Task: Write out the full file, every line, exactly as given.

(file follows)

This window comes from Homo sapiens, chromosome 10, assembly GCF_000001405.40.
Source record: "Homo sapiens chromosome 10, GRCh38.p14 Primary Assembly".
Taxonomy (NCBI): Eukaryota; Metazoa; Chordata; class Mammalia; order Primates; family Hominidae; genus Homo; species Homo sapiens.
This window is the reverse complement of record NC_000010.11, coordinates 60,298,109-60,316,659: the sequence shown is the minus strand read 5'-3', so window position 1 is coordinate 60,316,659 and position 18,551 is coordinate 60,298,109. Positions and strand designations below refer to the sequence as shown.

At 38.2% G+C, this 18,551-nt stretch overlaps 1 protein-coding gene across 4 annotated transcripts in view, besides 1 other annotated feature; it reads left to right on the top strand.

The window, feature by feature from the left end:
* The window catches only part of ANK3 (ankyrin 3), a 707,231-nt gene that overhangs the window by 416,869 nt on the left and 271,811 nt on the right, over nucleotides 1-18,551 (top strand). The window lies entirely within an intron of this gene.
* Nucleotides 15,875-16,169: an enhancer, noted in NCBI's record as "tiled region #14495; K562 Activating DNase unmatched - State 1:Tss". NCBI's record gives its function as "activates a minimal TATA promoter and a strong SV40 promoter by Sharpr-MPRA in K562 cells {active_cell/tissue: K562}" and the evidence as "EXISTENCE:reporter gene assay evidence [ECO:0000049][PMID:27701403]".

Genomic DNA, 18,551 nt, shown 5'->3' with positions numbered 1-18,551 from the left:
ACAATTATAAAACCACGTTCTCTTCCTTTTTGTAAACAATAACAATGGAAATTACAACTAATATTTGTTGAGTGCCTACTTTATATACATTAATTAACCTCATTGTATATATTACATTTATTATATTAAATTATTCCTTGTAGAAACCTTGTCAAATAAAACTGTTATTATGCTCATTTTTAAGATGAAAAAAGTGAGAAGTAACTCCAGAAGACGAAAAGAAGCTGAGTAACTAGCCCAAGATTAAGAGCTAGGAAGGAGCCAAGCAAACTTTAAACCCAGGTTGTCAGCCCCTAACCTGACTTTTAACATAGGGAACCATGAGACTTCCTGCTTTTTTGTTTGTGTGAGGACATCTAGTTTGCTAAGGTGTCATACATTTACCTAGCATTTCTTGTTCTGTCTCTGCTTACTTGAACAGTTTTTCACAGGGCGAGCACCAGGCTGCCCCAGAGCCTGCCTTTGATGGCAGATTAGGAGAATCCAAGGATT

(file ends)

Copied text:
This window comes from Homo sapiens, chromosome 10, assembly GCF_000001405.40.
Source record: "Homo sapiens chromosome 10, GRCh38.p14 Primary Assembly".
Taxonomy (NCBI): Eukaryota; Metazoa; Chordata; class Mammalia; order Primates; family Hominidae; genus Homo; species Homo sapiens.
This window is the reverse complement of record NC_000010.11, coordinates 60,298,109-60,316,659: the sequence shown is the minus strand read 5'-3', so window position 1 is coordinate 60,316,659 and position 18,551 is coordinate 60,298,109. Positions and strand designations below refer to the sequence as shown.

At 38.2% G+C, this 18,551-nt stretch overlaps 1 protein-coding gene across 4 annotated transcripts in view, besides 1 other annotated feature; it reads left to right on the top strand.

The window, feature by feature from the left end:
* The window catches only part of ANK3 (ankyrin 3), a 707,231-nt gene that overhangs the window by 416,869 nt on the left and 271,811 nt on the right, over nucleotides 1-18,551 (top strand). The window lies entirely within an intron of this gene.
* Nucleotides 15,875-16,169: an enhancer, noted in NCBI's record as "tiled region #14495; K562 Activating DNase unmatched - State 1:Tss". NCBI's record gives its function as "activates a minimal TATA promoter and a strong SV40 promoter by Sharpr-MPRA in K562 cells {active_cell/tissue: K562}" and the evidence as "EXISTENCE:reporter gene assay evidence [ECO:0000049][PMID:27701403]".

Genomic DNA, 18,551 nt, shown 5'->3' with positions numbered 1-18,551 from the left:
ACAATTATAAAACCACGTTCTCTTCCTTTTTGTAAACAATAACAATGGAAATTACAACTAATATTTGTTGAGTGCCTACTTTATATACATTAATTAACCTCATTGTATATATTACATTTATTATATTAAATTATTCCTTGTAGAAACCTTGTCAAATAAAACTGTTATTATGCTCATTTTTAAGATGAAAAAAGTGAGAAGTAACTCCAGAAGACGAAAAGAAGCTGAGTAACTAGCCCAAGATTAAGAGCTAGGAAGGAGCCAAGCAAACTTTAAACCCAGGTTGTCAGCCCCTAACCTGACTTTTAACATAGGGAACCATGAGACTTCCTGCTTTTTTGTTTGTGTGAGGACATCTAGTTTGCTAAGGTGTCATACATTTACCTAGCATTTCTTGTTCTGTCTCTGCTTACTTGAACAGTTTTTCACAGGGCGAGCACCAGGCTGCCCCAGAGCCTGCCTTTGATGGCAGATTAGGAGAATCCAAGGATT